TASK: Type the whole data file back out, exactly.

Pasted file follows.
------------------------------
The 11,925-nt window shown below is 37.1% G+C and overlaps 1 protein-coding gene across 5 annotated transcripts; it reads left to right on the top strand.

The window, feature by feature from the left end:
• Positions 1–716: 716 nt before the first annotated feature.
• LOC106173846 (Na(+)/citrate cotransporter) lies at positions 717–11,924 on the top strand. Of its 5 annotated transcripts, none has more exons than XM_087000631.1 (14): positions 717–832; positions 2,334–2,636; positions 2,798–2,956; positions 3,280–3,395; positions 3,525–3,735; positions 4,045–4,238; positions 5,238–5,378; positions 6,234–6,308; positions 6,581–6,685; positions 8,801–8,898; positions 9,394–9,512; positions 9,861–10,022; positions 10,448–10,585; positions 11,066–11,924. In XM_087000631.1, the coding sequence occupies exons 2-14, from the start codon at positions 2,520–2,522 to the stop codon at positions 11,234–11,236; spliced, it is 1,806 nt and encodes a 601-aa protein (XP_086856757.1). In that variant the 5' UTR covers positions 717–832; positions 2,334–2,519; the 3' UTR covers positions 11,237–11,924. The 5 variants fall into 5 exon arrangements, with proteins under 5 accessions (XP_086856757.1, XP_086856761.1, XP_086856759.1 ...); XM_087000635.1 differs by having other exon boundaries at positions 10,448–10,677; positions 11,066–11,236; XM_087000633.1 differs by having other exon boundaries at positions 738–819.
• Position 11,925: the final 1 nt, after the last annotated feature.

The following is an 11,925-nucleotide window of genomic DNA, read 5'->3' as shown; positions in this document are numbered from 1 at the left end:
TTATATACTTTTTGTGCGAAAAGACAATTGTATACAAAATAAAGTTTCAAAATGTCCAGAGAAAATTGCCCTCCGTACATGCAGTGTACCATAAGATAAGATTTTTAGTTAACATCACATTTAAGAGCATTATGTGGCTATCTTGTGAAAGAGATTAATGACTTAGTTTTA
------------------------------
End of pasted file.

The 11,925-nt window shown below is 37.1% G+C and overlaps 1 protein-coding gene across 5 annotated transcripts; it reads left to right on the top strand.

The window, feature by feature from the left end:
• Positions 1–716: 716 nt before the first annotated feature.
• LOC106173846 (Na(+)/citrate cotransporter) lies at positions 717–11,924 on the top strand. Of its 5 annotated transcripts, none has more exons than XM_087000631.1 (14): positions 717–832; positions 2,334–2,636; positions 2,798–2,956; positions 3,280–3,395; positions 3,525–3,735; positions 4,045–4,238; positions 5,238–5,378; positions 6,234–6,308; positions 6,581–6,685; positions 8,801–8,898; positions 9,394–9,512; positions 9,861–10,022; positions 10,448–10,585; positions 11,066–11,924. In XM_087000631.1, the coding sequence occupies exons 2-14, from the start codon at positions 2,520–2,522 to the stop codon at positions 11,234–11,236; spliced, it is 1,806 nt and encodes a 601-aa protein (XP_086856757.1). In that variant the 5' UTR covers positions 717–832; positions 2,334–2,519; the 3' UTR covers positions 11,237–11,924. The 5 variants fall into 5 exon arrangements, with proteins under 5 accessions (XP_086856757.1, XP_086856761.1, XP_086856759.1 ...); XM_087000635.1 differs by having other exon boundaries at positions 10,448–10,677; positions 11,066–11,236; XM_087000633.1 differs by having other exon boundaries at positions 738–819.
• Position 11,925: the final 1 nt, after the last annotated feature.

The following is an 11,925-nucleotide window of genomic DNA, read 5'->3' as shown; positions in this document are numbered from 1 at the left end:
TTATATACTTTTTGTGCGAAAAGACAATTGTATACAAAATAAAGTTTCAAAATGTCCAGAGAAAATTGCCCTCCGTACATGCAGTGTACCATAAGATAAGATTTTTAGTTAACATCACATTTAAGAGCATTATGTGGCTATCTTGTGAAAGAGATTAATGACTTAGTTTTA